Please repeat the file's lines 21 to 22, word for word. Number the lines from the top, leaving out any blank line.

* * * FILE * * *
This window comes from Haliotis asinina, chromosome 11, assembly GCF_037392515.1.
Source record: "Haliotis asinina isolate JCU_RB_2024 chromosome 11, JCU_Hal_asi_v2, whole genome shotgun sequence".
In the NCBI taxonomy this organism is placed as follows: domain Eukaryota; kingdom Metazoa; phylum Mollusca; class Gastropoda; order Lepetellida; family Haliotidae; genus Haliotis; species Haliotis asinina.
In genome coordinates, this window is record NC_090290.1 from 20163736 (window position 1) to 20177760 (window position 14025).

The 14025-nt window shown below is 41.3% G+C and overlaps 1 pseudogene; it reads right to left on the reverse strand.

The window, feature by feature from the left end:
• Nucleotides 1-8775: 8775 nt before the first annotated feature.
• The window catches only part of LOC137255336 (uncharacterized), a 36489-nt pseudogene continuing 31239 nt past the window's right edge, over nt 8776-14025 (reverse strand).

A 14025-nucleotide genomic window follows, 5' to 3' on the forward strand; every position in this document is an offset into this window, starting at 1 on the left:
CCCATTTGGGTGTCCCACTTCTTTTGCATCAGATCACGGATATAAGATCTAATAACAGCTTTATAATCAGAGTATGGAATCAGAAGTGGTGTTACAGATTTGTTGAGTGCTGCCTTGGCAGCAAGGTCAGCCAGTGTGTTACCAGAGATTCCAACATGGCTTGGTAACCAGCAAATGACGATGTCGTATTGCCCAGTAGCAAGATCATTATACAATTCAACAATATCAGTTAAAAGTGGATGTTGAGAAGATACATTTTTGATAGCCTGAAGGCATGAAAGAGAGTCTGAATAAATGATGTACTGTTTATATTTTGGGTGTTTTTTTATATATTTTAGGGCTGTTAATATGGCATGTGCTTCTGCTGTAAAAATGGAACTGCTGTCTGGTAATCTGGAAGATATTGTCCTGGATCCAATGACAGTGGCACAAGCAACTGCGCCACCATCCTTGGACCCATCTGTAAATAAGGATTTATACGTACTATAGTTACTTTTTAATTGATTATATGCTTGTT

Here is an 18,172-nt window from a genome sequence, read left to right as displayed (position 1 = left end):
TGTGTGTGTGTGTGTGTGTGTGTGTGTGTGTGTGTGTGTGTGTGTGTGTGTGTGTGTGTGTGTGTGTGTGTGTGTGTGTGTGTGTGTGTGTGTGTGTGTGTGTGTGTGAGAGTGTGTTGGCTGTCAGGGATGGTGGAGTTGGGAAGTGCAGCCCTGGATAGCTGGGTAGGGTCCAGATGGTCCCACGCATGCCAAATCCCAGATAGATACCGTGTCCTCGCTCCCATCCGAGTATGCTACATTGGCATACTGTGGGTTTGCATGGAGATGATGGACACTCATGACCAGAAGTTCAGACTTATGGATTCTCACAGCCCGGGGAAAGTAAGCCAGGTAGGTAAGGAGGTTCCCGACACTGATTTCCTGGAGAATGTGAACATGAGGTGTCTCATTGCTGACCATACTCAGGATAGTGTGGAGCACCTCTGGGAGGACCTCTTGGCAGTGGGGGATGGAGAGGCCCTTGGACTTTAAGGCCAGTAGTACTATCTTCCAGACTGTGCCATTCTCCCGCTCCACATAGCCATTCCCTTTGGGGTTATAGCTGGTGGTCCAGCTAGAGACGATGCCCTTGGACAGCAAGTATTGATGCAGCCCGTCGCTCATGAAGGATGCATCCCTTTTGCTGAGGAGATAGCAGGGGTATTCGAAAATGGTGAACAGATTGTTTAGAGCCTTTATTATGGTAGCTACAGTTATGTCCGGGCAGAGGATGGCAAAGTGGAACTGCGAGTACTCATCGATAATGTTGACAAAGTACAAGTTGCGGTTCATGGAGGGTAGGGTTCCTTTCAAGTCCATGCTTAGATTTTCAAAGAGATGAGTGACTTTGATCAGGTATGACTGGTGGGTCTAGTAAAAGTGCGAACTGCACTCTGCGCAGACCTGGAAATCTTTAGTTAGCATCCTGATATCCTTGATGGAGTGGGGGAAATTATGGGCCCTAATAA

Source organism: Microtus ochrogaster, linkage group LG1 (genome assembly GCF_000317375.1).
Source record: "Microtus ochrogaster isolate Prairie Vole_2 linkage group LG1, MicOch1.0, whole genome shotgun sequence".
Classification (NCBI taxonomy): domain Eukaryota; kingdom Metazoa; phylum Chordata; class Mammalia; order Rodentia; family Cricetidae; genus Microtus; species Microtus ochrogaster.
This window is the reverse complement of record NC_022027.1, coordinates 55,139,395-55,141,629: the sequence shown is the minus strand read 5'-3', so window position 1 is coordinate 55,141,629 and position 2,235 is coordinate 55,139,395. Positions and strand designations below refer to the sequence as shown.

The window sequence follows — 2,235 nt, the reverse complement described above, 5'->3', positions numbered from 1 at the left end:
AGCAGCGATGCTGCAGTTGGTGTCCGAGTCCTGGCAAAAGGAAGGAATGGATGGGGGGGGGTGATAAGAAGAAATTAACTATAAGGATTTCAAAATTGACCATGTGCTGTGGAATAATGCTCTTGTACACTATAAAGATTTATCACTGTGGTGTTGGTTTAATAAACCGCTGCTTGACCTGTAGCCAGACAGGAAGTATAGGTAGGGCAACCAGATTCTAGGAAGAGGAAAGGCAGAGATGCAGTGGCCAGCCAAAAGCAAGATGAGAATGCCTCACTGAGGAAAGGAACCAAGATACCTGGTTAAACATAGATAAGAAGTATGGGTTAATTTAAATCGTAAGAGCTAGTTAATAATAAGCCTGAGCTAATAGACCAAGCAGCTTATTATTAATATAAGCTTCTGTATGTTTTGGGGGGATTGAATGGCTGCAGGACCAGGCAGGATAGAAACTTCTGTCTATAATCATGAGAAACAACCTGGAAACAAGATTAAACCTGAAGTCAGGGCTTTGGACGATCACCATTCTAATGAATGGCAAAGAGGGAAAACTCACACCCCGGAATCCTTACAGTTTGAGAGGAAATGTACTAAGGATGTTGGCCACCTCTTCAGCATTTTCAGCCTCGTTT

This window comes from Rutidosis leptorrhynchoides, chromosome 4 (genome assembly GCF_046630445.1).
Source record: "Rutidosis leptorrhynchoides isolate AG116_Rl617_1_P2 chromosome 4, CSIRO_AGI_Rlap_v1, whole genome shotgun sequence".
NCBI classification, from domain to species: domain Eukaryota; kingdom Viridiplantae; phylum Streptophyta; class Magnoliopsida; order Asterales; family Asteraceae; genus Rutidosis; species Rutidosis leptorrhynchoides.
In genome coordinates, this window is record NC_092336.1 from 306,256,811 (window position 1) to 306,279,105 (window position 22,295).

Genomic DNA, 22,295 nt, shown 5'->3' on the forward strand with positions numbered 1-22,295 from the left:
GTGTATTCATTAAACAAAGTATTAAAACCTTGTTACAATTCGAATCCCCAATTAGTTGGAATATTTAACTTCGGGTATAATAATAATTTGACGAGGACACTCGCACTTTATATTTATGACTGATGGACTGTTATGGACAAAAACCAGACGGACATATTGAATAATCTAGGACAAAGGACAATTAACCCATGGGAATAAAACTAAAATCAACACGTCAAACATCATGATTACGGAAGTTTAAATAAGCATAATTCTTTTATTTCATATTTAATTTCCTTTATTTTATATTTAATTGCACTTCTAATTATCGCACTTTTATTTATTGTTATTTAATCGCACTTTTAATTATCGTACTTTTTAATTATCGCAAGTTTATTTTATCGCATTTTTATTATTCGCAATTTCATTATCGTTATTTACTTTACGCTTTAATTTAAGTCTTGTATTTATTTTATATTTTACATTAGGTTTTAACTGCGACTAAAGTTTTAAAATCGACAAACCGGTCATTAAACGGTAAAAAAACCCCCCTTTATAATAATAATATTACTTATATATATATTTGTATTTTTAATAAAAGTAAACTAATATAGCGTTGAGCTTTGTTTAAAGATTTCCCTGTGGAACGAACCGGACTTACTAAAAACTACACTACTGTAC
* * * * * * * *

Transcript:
NCBI classification, from domain to species: domain Eukaryota; kingdom Viridiplantae; phylum Streptophyta; class Magnoliopsida; order Asterales; family Asteraceae; genus Rutidosis; species Rutidosis leptorrhynchoides.
In genome coordinates, this window is record NC_092336.1 from 306,256,811 (window position 1) to 306,279,105 (window position 22,295).